How To Attract Hummingbirds and Orioles To Your Yard!

Ruby-throated Hummingbirds are the only species of Hummingbird that breeds east of the Mississippi. You can attract them to your yard by planting nectar-rich tubular flowers such as bee balm, trumpet flower, honeysuckle, cardinal flower and fuchsia or by making your own nectar (recipe below) and putting out Hummingbird feeders. Hummingbirds also eat a variety of insects including mosquitoes, gnats and spiders!

Baltimore Orioles breed from the Mid-Atlantic States to the northeast. Like Hummingbirds they are also nectar eaters. You can attract them to your yard by planting nectar producing flowering fruits such as apple trees, crab apples and raspberries. They also eat dark fruits such as mulberries, cherries and red grapes. Orioles will also come to nectar feeders (see recipe below) and will feast on grape jelly and oranges. Like Hummingbirds, Orioles also eat a variety of insects including beetles, crickets, grasshoppers, moths and gypsy moth caterpillars! They will also come to feeders stocked with live mealworms – especially once their young have hatched!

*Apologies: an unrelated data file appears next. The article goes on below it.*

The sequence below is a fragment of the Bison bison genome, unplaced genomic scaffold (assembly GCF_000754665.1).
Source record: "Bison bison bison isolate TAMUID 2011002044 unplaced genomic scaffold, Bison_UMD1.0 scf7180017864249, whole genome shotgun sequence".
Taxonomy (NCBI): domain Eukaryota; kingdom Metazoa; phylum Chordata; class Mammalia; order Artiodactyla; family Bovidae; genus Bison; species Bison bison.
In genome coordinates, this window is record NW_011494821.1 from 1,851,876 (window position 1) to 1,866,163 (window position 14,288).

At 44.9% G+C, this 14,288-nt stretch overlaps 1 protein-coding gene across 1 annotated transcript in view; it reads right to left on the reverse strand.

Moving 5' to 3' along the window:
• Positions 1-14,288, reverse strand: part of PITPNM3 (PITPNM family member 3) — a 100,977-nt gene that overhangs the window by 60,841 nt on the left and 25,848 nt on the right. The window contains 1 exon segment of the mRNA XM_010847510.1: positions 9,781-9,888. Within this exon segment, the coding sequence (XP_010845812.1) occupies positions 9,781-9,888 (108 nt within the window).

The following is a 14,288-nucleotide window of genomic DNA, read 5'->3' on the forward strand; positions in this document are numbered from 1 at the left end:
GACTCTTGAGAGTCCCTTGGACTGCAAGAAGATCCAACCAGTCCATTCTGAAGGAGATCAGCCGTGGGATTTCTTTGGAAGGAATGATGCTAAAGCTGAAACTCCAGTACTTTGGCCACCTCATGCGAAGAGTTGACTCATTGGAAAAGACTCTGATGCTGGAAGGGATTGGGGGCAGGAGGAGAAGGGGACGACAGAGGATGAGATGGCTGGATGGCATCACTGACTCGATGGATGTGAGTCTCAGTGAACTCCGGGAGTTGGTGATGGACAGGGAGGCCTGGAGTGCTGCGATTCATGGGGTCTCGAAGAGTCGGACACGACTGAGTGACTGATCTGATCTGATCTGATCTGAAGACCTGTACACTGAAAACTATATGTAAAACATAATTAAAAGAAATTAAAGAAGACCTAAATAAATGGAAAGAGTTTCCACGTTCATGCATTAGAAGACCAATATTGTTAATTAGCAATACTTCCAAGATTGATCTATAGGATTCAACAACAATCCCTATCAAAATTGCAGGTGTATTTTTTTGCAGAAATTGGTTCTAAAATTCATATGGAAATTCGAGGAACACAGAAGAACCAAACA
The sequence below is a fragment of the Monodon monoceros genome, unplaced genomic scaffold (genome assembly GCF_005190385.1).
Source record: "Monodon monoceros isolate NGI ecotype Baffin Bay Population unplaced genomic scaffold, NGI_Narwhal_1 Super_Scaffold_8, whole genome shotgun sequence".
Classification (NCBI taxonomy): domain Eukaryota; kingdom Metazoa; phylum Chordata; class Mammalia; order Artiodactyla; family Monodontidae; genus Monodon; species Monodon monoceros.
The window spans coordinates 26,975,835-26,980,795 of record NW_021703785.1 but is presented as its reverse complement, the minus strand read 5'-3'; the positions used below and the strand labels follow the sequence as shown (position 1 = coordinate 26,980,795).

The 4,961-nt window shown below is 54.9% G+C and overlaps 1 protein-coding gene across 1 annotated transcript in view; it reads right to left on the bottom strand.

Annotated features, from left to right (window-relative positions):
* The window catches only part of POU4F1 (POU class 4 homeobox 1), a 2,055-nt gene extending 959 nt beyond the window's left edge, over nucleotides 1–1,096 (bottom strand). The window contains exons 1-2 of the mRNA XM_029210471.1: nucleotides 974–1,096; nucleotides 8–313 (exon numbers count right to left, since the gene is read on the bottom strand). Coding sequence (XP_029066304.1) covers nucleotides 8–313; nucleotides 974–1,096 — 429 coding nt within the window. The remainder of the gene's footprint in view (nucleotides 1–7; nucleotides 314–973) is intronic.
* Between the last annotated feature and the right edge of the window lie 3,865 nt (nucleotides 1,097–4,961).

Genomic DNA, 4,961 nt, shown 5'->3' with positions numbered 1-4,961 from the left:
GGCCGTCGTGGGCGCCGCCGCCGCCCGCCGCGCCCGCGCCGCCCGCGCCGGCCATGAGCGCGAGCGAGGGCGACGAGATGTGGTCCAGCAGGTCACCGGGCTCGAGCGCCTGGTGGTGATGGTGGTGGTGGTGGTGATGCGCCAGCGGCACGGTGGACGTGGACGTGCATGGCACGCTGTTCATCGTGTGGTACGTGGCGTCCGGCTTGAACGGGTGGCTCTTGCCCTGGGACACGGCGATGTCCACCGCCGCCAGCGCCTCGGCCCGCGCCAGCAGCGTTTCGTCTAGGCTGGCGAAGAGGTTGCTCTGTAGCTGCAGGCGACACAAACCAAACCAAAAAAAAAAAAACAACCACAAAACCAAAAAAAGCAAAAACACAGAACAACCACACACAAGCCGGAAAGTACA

Hummingbird Nectar:

1. Boil 4 parts water.

2. Mix in 1 part ordinary white-granulated sugar. (If you are using 4 cups of water, use 1-cup sugar).

3. Stir and let the mixture cool.

4. When the nectar reaches room temperature fill your clean Hummingbird feeder.

Oriole Nectar:

1. Boil 6 parts water.

2. Mix in 1 part ordinary white-granulated sugar. (If you are using 4 cups of water, use 2/3rd cups sugar).

3. Stir and allow the mixture to cool.

4. When the nectar reaches room temperature, fill your clean Oriole feeder.

Tips:

1. Never use red dyes or food coloring, as they are not healthy for the birds.

2. Never use honey; brown sugar or artificial sugar substitutes as they can ferment quickly, creating a mold that can be fatal to the birds.

3. Replace the nectar every 3-4 days (more frequently as the days get hotter) and clean the feeder thoroughly.

4. Unused nectar can be refrigerated for up to two weeks.

We hope you enjoy the Hummingbirds and Orioles this spring and summer! 

 

 


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